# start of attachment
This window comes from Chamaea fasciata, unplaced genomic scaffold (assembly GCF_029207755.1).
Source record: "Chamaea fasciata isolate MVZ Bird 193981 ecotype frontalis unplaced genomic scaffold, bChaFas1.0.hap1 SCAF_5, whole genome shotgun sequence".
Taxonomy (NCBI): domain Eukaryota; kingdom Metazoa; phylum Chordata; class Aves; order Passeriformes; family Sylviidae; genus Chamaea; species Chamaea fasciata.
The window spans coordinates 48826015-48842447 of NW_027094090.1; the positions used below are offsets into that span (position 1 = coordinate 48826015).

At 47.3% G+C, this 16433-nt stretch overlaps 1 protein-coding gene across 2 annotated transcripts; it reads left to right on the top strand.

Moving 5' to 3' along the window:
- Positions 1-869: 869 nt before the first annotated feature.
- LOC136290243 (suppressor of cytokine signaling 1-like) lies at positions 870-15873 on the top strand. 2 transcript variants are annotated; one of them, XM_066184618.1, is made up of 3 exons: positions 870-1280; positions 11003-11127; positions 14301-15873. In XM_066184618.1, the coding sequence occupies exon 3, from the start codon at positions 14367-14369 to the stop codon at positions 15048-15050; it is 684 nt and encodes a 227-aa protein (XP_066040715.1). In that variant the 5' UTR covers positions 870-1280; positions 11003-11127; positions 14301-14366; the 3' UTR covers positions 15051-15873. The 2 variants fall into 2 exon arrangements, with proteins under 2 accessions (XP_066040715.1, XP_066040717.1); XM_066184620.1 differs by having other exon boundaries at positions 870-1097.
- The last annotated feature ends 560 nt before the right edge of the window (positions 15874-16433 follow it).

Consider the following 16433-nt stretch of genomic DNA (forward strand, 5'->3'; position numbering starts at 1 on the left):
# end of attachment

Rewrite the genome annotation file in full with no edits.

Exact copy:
This window comes from Chamaea fasciata, unplaced genomic scaffold (assembly GCF_029207755.1).
Source record: "Chamaea fasciata isolate MVZ Bird 193981 ecotype frontalis unplaced genomic scaffold, bChaFas1.0.hap1 SCAF_5, whole genome shotgun sequence".
Taxonomy (NCBI): domain Eukaryota; kingdom Metazoa; phylum Chordata; class Aves; order Passeriformes; family Sylviidae; genus Chamaea; species Chamaea fasciata.
The window spans coordinates 48826015-48842447 of NW_027094090.1; the positions used below are offsets into that span (position 1 = coordinate 48826015).

At 47.3% G+C, this 16433-nt stretch overlaps 1 protein-coding gene across 2 annotated transcripts; it reads left to right on the top strand.

Moving 5' to 3' along the window:
- Positions 1-869: 869 nt before the first annotated feature.
- LOC136290243 (suppressor of cytokine signaling 1-like) lies at positions 870-15873 on the top strand. 2 transcript variants are annotated; one of them, XM_066184618.1, is made up of 3 exons: positions 870-1280; positions 11003-11127; positions 14301-15873. In XM_066184618.1, the coding sequence occupies exon 3, from the start codon at positions 14367-14369 to the stop codon at positions 15048-15050; it is 684 nt and encodes a 227-aa protein (XP_066040715.1). In that variant the 5' UTR covers positions 870-1280; positions 11003-11127; positions 14301-14366; the 3' UTR covers positions 15051-15873. The 2 variants fall into 2 exon arrangements, with proteins under 2 accessions (XP_066040715.1, XP_066040717.1); XM_066184620.1 differs by having other exon boundaries at positions 870-1097.
- The last annotated feature ends 560 nt before the right edge of the window (positions 15874-16433 follow it).

Consider the following 16433-nt stretch of genomic DNA (forward strand, 5'->3'; position numbering starts at 1 on the left):